I follow this discussion with great interest, and wish to express my total agreement with Isabel Ortiz, while adding a note of concern on the World Bank from my field of work- health.
She is absolutely right to demand that we look at the global picture.
In the debate between universalism versus targeting, we should remember that the European models of social protection were 'universal' not in the banal sens that it included 'all persons' (the sense that the Bank tends to give to the word 'universal'), but in the sens that each contributes according to his means and receives according to his needs - and therefore even the well to do have an interest in the system. It is a system of solidarity between employed and unemployed, the young and the old, the rich and the poor. Interestingly, the country with the highest rate of economic growth in 2011, China, adopted the French tripartite system. That is the reason the large textile multinationals are moving out of China towards Bangladesh and other countries with least labor regulations they - the companies- don't have to pay into a system of social protection for their employees but they do in China today.
Unfortunately, in France, our successive governments have been constantly decreasing corporate contributions into the system over the years, which is a disguised way to decrease real wages and a dangerous slope towards the dismantling of the national system of social protection.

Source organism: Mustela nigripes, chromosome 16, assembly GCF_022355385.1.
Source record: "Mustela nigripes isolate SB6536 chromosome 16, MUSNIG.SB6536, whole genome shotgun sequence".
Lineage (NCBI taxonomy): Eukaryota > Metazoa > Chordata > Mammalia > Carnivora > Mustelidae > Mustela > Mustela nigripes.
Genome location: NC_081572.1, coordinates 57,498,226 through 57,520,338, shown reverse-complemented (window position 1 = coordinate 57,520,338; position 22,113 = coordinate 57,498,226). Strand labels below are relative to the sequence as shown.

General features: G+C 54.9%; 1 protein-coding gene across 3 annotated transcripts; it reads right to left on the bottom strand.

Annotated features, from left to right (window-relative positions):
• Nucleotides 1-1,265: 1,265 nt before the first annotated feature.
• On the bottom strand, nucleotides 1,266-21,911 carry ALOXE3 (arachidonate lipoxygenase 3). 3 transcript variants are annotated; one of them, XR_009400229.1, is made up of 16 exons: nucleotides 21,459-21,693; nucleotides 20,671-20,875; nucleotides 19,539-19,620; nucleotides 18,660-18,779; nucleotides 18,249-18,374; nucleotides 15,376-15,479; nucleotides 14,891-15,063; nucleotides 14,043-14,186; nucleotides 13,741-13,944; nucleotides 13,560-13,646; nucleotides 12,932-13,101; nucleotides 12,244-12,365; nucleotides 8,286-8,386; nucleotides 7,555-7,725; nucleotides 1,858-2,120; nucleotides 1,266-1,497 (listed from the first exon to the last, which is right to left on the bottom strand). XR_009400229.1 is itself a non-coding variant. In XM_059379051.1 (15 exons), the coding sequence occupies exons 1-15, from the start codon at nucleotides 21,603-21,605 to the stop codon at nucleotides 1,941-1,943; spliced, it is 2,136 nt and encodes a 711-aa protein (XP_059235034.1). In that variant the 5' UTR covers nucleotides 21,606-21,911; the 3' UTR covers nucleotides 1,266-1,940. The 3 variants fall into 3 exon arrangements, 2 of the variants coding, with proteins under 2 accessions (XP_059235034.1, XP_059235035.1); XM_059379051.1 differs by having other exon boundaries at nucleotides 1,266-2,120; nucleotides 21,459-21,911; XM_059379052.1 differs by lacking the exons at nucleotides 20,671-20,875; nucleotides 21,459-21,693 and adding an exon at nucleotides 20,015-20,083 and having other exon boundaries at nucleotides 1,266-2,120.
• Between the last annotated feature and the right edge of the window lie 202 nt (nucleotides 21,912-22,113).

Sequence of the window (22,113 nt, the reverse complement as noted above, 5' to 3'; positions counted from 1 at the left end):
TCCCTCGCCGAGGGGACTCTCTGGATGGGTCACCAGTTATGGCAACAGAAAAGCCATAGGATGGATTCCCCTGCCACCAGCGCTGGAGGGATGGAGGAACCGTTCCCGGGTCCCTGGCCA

As members of civil society, some of us have participated in several WHO-World Bank-Governments meetings in which UHC (Universal Health Coverage) was the topic in 2012-13. We heard and saw a majority of governments speak against 'targeting', several rich, poor and emerging country governments did so, only to hear the Bank representative give a summary of the discussion saying that 'targeting' was a good option!! Similarly, Sri Lanka, or Thailand and others offer to help desiring governments set up national universal systems of social protection as well as functioning primary, secondary and tertiary systems of health delivery, (all part of UHC) yet the World Bank representative and meeting chair sums up the discussion saying that providing vouchers for the poor to 'buy in' health services (ie from either public or private suppliers) is a good option!
Today the Bank appears split on the issue, and true, there are some progressive elements new in health who, at least, are open minded, when it comes to UHC. But the world wide trends are more in the direction of systems of financial insurance on the private model. And, as is the case according to my Indian friends (PHM India), it can mean public State money to finance vouchers for the poor to buy from private providers!.
Then, many contributors speak of 'costs' and it is important to bear in mind that the costs to one stakeholder may be the benefits to another!
Reducing the 'costs' to the national government may not be a rational objective if it means that government will have more 'money' to repay its foreign debt (the IMF policy of SAP for years, no?). If a government is sovereign in terms of its currency, then spending on social security is the best investment possible with very high returns.
The terrible Greek experiment shows that reducing State expenditures into social security type of expenses to, allegedly, attain a certain debt to GDP ratio, not only does not achieve that ratio, (no change in 5 years) but drives a large size of the population into absolute poverty!